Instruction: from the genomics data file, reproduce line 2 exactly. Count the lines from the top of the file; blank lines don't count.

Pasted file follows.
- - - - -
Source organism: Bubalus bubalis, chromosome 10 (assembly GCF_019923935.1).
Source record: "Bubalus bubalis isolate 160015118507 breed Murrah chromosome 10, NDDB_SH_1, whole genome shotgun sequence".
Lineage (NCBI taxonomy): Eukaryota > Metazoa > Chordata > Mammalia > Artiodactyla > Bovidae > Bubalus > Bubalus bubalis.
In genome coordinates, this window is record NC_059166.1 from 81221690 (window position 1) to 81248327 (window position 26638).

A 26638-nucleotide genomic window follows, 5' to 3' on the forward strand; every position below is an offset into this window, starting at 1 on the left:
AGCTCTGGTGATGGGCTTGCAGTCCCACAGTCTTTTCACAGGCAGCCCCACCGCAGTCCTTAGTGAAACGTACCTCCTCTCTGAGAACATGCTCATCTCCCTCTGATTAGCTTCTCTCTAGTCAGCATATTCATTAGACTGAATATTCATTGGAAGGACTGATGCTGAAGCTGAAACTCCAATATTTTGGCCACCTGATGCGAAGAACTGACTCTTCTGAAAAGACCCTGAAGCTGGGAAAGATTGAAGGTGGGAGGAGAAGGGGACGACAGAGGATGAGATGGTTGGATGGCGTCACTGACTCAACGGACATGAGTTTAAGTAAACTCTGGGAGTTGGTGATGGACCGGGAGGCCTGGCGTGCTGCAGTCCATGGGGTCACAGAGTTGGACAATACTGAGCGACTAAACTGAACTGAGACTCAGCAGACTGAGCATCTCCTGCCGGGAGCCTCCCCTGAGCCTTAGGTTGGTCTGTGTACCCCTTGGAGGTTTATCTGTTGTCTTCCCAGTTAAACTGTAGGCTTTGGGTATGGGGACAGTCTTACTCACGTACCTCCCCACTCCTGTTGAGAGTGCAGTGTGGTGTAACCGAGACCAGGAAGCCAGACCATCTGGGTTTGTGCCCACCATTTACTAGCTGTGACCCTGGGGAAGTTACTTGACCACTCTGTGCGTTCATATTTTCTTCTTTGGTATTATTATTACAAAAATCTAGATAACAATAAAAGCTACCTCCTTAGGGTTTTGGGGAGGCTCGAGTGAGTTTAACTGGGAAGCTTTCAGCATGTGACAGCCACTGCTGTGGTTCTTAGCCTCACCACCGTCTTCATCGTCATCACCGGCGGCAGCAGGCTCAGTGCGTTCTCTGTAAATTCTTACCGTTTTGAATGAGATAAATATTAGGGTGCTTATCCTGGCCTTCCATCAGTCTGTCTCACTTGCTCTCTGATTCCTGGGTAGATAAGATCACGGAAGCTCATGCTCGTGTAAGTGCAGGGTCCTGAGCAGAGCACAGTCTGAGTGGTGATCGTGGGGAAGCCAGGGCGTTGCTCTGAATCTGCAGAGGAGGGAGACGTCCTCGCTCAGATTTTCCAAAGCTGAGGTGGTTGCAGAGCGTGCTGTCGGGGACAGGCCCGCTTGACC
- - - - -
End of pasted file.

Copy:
Source record: "Bubalus bubalis isolate 160015118507 breed Murrah chromosome 10, NDDB_SH_1, whole genome shotgun sequence".